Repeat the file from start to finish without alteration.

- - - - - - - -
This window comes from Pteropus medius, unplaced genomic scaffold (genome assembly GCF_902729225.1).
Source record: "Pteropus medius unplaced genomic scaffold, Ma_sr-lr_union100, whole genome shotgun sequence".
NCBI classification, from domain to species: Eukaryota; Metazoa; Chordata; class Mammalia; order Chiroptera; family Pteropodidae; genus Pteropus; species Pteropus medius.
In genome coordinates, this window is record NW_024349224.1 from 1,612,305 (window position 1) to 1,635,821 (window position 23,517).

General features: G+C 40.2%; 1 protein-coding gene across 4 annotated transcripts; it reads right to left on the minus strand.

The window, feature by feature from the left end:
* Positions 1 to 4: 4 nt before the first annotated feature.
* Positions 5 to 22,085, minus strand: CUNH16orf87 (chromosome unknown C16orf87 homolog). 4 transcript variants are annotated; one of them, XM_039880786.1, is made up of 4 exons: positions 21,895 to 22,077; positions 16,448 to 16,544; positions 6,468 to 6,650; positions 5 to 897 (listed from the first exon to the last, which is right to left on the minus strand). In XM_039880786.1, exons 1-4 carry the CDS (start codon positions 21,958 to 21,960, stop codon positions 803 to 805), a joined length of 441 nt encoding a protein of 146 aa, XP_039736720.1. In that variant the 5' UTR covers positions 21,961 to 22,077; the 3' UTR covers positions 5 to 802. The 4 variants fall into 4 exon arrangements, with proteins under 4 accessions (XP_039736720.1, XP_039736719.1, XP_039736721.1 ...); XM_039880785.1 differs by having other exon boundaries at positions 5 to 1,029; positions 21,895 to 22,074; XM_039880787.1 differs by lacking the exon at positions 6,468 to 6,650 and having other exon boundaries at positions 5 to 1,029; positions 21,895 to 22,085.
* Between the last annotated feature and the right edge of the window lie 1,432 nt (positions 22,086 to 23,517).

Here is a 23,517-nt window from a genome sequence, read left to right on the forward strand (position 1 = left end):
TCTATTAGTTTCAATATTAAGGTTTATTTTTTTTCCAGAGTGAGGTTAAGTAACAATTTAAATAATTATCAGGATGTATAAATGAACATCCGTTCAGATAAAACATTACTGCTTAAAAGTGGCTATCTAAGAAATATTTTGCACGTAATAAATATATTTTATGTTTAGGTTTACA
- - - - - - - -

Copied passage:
This window comes from Pteropus medius, unplaced genomic scaffold (genome assembly GCF_902729225.1).
Source record: "Pteropus medius unplaced genomic scaffold, Ma_sr-lr_union100, whole genome shotgun sequence".
NCBI classification, from domain to species: Eukaryota; Metazoa; Chordata; class Mammalia; order Chiroptera; family Pteropodidae; genus Pteropus; species Pteropus medius.
In genome coordinates, this window is record NW_024349224.1 from 1,612,305 (window position 1) to 1,635,821 (window position 23,517).

General features: G+C 40.2%; 1 protein-coding gene across 4 annotated transcripts; it reads right to left on the minus strand.

The window, feature by feature from the left end:
* Positions 1 to 4: 4 nt before the first annotated feature.
* Positions 5 to 22,085, minus strand: CUNH16orf87 (chromosome unknown C16orf87 homolog). 4 transcript variants are annotated; one of them, XM_039880786.1, is made up of 4 exons: positions 21,895 to 22,077; positions 16,448 to 16,544; positions 6,468 to 6,650; positions 5 to 897 (listed from the first exon to the last, which is right to left on the minus strand). In XM_039880786.1, exons 1-4 carry the CDS (start codon positions 21,958 to 21,960, stop codon positions 803 to 805), a joined length of 441 nt encoding a protein of 146 aa, XP_039736720.1. In that variant the 5' UTR covers positions 21,961 to 22,077; the 3' UTR covers positions 5 to 802. The 4 variants fall into 4 exon arrangements, with proteins under 4 accessions (XP_039736720.1, XP_039736719.1, XP_039736721.1 ...); XM_039880785.1 differs by having other exon boundaries at positions 5 to 1,029; positions 21,895 to 22,074; XM_039880787.1 differs by lacking the exon at positions 6,468 to 6,650 and having other exon boundaries at positions 5 to 1,029; positions 21,895 to 22,085.
* Between the last annotated feature and the right edge of the window lie 1,432 nt (positions 22,086 to 23,517).

Here is a 23,517-nt window from a genome sequence, read left to right on the forward strand (position 1 = left end):
TCTATTAGTTTCAATATTAAGGTTTATTTTTTTTCCAGAGTGAGGTTAAGTAACAATTTAAATAATTATCAGGATGTATAAATGAACATCCGTTCAGATAAAACATTACTGCTTAAAAGTGGCTATCTAAGAAATATTTTGCACGTAATAAATATATTTTATGTTTAGGTTTACA